158 comments | about a month and a half ago

  • "Lax" Crossdomain Policy Puts Yahoo Mail At Risk

    msm1267 writes A researcher disclosed a problem with a loose cross-domain policy for Flash requests on Yahoo Mail that put email message content, contact information and much more at risk. The researcher said the weakness is relatively simple to exploit and puts users at high risk for data loss, identity theft, and more. Yahoo has patched one issue related to a specific .swf file hosted on Yahoo's content delivery network that contained a vulnerability that could give an attacker complete control over Yahoo Mail accounts cross origin. While the patch fixed this specific issue, the larger overall configuration issue remains, meaning that other vulnerable .swf files hosted outside the Yahoo CDN and on another Yahoo subdomain could be manipulated the same way.

    50 comments | about 1 month ago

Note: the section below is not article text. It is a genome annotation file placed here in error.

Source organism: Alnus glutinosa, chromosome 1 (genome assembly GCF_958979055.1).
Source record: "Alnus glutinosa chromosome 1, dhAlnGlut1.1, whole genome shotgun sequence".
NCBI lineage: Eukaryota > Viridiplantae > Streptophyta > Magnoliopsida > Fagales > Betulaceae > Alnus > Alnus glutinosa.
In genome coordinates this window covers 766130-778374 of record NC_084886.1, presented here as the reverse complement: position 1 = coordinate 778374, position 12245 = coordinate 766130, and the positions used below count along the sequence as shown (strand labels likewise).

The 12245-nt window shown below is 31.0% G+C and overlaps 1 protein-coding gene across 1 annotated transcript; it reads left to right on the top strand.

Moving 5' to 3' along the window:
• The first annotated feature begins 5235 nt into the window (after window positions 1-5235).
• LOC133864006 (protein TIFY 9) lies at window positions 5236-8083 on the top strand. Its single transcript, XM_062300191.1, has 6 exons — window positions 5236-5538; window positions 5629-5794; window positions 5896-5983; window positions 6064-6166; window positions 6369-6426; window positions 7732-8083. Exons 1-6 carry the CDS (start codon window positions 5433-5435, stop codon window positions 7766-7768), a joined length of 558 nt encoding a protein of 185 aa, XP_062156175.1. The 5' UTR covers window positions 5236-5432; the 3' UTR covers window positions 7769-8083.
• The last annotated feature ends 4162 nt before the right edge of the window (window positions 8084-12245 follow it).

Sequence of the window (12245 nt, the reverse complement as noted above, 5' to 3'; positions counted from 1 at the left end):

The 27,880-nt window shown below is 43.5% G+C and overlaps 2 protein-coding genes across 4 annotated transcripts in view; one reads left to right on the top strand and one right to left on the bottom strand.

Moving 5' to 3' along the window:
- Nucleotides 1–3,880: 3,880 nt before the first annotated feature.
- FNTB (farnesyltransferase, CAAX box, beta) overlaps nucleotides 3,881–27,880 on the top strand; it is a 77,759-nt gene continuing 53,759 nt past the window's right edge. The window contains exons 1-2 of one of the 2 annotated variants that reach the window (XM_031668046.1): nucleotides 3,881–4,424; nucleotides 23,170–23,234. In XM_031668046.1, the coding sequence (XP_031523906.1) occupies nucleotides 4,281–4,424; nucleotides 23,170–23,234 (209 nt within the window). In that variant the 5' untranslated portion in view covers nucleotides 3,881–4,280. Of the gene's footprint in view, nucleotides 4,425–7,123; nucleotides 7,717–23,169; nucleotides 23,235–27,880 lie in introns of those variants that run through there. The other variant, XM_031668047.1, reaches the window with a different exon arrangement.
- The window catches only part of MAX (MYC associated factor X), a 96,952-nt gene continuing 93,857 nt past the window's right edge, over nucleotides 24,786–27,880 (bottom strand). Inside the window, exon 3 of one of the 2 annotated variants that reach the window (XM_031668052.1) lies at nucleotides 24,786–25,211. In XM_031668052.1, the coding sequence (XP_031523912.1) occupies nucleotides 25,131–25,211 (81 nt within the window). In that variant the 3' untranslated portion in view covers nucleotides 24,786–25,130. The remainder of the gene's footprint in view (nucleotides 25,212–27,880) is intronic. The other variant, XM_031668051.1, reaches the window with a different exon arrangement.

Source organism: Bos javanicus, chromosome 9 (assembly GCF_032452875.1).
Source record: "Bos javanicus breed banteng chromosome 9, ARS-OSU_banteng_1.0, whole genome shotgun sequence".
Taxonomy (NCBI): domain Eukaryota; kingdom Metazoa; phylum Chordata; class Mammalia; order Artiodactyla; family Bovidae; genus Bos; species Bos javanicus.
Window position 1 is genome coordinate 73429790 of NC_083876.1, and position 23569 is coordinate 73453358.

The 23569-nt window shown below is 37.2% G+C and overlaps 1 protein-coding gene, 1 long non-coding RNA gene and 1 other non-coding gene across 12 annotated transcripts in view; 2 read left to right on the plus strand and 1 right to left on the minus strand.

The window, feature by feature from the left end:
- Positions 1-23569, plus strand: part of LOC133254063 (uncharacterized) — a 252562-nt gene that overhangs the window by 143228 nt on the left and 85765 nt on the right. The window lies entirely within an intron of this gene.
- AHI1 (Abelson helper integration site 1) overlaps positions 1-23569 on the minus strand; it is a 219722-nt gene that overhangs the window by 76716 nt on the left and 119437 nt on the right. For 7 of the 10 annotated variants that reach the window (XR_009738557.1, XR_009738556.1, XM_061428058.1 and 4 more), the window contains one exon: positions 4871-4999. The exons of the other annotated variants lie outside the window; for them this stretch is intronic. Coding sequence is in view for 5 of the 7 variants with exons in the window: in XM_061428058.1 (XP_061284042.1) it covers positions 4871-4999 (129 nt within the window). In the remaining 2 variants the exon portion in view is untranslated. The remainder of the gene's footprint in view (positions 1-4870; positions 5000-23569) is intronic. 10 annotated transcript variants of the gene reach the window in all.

• Firefox 34 Arrives With Video Chat, Yahoo Search As Default

    An anonymous reader writes: Mozilla today launched Firefox 34 for Windows, Mac, Linux, and Android. Major additions to the browser include a built-in video chat feature, a revamped search bar, and tab mirroring from Android to Chromecast. This release also makes Yahoo Search the default in North America, in place of Google. Full changelogs: desktop and Android."

    237 comments | about a month ago

  • Firefox Will Soon Offer One-Click Buttons For Your Search Engines

    An anonymous reader writes: Mozilla today unveiled some of the new search features coming to Firefox. The company says the new additions are "coming soon to a Firefox near you" but didn't give a more specific timeline. The news comes less than a week after Mozilla struck a deal with Yahoo to replace Google as the default search engine in its browser for U.S. users. At the time, the company said a new search experience was coming in December, so we're betting the search revamp will come with the release of Firefox 34, which is currently in beta. In the future release, when you type a search term into the Firefox search box, you will get a list of reorganized search suggestions from the default search provider. Better yet, a new array of buttons below these suggestions will let you pick which search engine you want to send the query to.

    101 comments | about 2 months ago

  • Mozilla's 2013 Report: Revenue Up 1% To $314M; 90% From Google